CD / Album Review: Wanderlust by Windmill
Wanderlust – wan·der·lust: /ˈwändərˌləst/- noun: wanderlust. Definition: a strong desire to travel. “A man consumed by wanderlust” – to loose one’s self for the love of adventure.
A word that seems both aimless and sensual, but describes ones need to seek out life in any and all ways and locations. The Album Wanderlust by Windmill is no different, and is just as wildly unexpected. The music is ambient but full, the vocals are piercing but mesmerizing, it is an unexpected pearl of perfect emotion in the sea of talentless hipster wanna-be’s that think eclectic is a new word for power generated by lollipops.
Yes, that was harsh and unfeeling, but so many modern / folk bands that say they’re “one with the harmonies of nature” no; they just recorded themselves tuning their instruments, poorly, for an hour.
Seriously, I would like to get back to the real reason Im venting, anxious excitement, Windmill. This band has created an audio atmosphere that gives you a feeling of being in both the past and the future, at one time becoming a never ending present experience in music. They have a naturally hypnotic serenity, a perfect blend of acoustic and electric, just enough echo and reverb, it reminds me of 10,000 Maniacs and New Bohemians, but non “Pop-ish”( note: the bands in reference are not “Pop-ish”, but many bands that try to duplicate the sound are).
Does this review sound like it’s not making sense, like it’s not following a single thought but a merge of a million ideas coming at you from a million directions, yet making you feel like you know what Im saying, well, that’s the idea, and that’s what I get from the album Wanderlust, it is not the end of the journey, but the journey itself.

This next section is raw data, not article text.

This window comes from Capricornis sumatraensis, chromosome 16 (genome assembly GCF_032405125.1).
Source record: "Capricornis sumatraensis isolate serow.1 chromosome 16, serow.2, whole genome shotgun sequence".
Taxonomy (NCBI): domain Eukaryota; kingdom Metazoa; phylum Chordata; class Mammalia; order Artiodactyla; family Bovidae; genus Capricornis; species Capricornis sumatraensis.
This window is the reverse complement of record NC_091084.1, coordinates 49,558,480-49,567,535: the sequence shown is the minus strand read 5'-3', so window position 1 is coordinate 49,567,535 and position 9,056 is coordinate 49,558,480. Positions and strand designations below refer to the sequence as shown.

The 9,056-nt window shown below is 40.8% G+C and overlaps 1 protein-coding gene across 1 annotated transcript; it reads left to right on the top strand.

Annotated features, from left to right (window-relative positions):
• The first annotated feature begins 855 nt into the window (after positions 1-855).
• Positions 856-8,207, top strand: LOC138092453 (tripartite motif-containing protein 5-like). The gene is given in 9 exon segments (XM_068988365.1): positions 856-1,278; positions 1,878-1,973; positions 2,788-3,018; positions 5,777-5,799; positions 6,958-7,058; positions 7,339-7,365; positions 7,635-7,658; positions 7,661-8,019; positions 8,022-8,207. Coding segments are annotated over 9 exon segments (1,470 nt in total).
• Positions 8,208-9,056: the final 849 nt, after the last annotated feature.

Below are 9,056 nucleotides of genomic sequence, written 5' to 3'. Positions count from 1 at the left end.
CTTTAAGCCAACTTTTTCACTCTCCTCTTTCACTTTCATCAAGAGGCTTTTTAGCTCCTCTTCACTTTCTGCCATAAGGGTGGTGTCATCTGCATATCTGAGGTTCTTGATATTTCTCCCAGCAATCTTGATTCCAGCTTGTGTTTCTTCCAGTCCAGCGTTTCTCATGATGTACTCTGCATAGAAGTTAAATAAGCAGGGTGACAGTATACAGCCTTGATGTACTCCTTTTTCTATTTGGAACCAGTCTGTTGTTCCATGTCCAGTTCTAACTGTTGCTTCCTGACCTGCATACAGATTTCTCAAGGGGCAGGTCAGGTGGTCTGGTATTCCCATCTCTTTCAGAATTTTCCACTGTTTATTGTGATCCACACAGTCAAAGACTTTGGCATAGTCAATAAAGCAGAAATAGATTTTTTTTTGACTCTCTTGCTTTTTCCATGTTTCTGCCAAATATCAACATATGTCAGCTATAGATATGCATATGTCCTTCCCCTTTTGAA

Wanderlust takes you from your living room or bedroom and whisks you away to a new world, one of clear waters, blue skies, bright colors, whatever you wish it to be, whatever your dreams may yield, it is a soundtrack for Inner-space travel, within your inner-mind. The songs are joyous and vibrant, the subtle lilt, a hesitance to go too far into the unknown. It really does defy description; the only way to understand is to hear it.
Windmill, out of Liverpool has been known for their engaging and haunting enigmatic vocals, languorous and stirring guitar riffs with atmospheric drum beats. Windmill, are Musicians Mick Dolan, Elaine Kinsella, Dawn Williams, David T Palmer, Louise Rodriguez and Jennifer Airey.
Natives of Liverpool, they met just over six months ago when Mick and Dave worked on a couple of Dawns tracks and they all discovered they loved the likes of Joan Baez, Angus and Julia Stone, Neil Young, Brian Wilson, Beck, Leonard Cohen, and the Velvet Underground. They then advertised for two more female singers and Jenny and Louise joined. They were a natural union of likeminded artists and the music flowed instantly.
Birdman was their first single written by Mick and produced by Yorkie for Universal Shoes Productions; it was recorded at Yorkie’s House of Light studios in Liverpool. It was released on Jack Launer’s label Jack To Phono on 17th February 2014
It gained extensive radio airplay from Dave Monks, Tom Robinson, Simon Raymonde, John Kennedy, Gary Crowley, Chris Currie, Tracey Hedges and Alex Huskisson. It was one of Janice Long’s and Tom Robinson’s favorite tracks and they both said it is ‘a hauntingly beautiful song, an amazing track full of atmosphere’. The video for ‘Birdman’ can be seen on YouTube . It was shot by the legendary Phil Shotton who worked for Factory Records and filmed some of the Happy Mondays videos as well as working with the likes of New Order and The Fall, it was edited by Jez Hogg who has worked extensively for MTV.
They then put ‘Where Are We Now’ up on Soundcloud as a taster; it has recently been reviewed by Kev Wright (Sound of Confusion/Chartburst) The review can be read here
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